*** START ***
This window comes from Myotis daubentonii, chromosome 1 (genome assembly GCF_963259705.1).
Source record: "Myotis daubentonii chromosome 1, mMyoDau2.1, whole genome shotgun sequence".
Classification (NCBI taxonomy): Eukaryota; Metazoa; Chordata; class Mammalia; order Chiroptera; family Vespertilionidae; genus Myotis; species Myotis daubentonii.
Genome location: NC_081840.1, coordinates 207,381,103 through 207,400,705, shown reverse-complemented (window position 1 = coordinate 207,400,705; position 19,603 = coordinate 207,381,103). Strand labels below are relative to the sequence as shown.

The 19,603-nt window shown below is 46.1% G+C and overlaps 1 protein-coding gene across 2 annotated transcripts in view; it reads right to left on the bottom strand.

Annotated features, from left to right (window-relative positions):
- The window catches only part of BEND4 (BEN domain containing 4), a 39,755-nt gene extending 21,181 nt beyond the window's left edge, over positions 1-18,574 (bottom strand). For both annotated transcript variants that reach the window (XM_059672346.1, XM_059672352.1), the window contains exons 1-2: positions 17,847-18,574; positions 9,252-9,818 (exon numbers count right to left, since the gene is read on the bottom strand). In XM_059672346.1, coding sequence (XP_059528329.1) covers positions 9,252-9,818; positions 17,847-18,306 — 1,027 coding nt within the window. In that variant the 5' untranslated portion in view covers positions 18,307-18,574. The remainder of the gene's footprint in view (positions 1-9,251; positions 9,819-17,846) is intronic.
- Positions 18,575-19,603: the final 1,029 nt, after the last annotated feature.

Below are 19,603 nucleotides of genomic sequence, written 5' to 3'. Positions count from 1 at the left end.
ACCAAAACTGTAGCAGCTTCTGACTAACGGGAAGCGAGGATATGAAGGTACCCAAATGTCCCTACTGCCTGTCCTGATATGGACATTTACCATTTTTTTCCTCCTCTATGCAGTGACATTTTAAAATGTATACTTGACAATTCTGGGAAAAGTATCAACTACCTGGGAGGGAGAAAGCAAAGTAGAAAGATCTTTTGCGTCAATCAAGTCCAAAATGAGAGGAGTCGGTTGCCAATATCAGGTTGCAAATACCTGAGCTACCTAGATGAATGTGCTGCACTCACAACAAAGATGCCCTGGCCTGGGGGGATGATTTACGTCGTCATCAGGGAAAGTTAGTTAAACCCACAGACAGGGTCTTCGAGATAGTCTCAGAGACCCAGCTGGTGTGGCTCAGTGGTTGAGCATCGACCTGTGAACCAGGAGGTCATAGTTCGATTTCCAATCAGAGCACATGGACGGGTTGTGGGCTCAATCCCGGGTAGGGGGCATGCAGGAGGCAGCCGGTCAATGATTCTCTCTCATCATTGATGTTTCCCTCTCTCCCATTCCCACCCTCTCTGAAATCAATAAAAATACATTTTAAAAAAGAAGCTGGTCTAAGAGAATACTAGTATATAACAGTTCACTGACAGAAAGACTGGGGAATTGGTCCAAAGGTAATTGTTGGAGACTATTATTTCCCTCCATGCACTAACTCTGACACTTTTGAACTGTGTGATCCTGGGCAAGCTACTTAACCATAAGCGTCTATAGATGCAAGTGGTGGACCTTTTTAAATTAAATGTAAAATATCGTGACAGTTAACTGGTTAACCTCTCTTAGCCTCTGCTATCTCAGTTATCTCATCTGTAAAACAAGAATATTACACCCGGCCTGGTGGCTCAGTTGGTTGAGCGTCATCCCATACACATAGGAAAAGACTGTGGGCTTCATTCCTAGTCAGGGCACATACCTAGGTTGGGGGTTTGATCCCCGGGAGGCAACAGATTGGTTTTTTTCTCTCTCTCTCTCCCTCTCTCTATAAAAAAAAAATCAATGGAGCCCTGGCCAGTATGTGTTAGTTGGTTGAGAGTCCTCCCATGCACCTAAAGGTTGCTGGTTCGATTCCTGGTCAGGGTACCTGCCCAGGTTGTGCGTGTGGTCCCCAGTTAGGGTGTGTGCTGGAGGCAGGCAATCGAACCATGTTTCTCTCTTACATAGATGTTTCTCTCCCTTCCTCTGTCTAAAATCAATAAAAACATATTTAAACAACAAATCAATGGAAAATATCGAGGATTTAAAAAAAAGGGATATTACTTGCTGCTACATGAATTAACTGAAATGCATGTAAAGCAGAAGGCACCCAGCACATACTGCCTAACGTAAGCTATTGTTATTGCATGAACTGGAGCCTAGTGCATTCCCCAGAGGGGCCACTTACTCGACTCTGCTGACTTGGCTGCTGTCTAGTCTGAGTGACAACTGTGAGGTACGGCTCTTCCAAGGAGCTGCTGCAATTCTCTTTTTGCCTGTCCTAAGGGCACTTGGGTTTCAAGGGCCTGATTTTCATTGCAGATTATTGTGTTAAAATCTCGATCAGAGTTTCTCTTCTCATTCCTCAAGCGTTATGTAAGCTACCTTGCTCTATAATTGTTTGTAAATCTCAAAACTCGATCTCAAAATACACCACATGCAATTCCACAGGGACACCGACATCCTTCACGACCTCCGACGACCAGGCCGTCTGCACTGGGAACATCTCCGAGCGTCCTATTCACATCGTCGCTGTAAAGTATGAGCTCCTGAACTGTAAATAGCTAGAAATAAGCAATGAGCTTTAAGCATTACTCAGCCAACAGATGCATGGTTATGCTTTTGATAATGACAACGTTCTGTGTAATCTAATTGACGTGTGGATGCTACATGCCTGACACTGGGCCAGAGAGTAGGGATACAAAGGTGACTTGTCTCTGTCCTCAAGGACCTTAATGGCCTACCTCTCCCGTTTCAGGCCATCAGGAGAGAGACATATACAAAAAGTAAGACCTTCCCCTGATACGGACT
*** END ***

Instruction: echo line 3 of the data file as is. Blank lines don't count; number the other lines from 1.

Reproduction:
Classification (NCBI taxonomy): Eukaryota; Metazoa; Chordata; class Mammalia; order Chiroptera; family Vespertilionidae; genus Myotis; species Myotis daubentonii.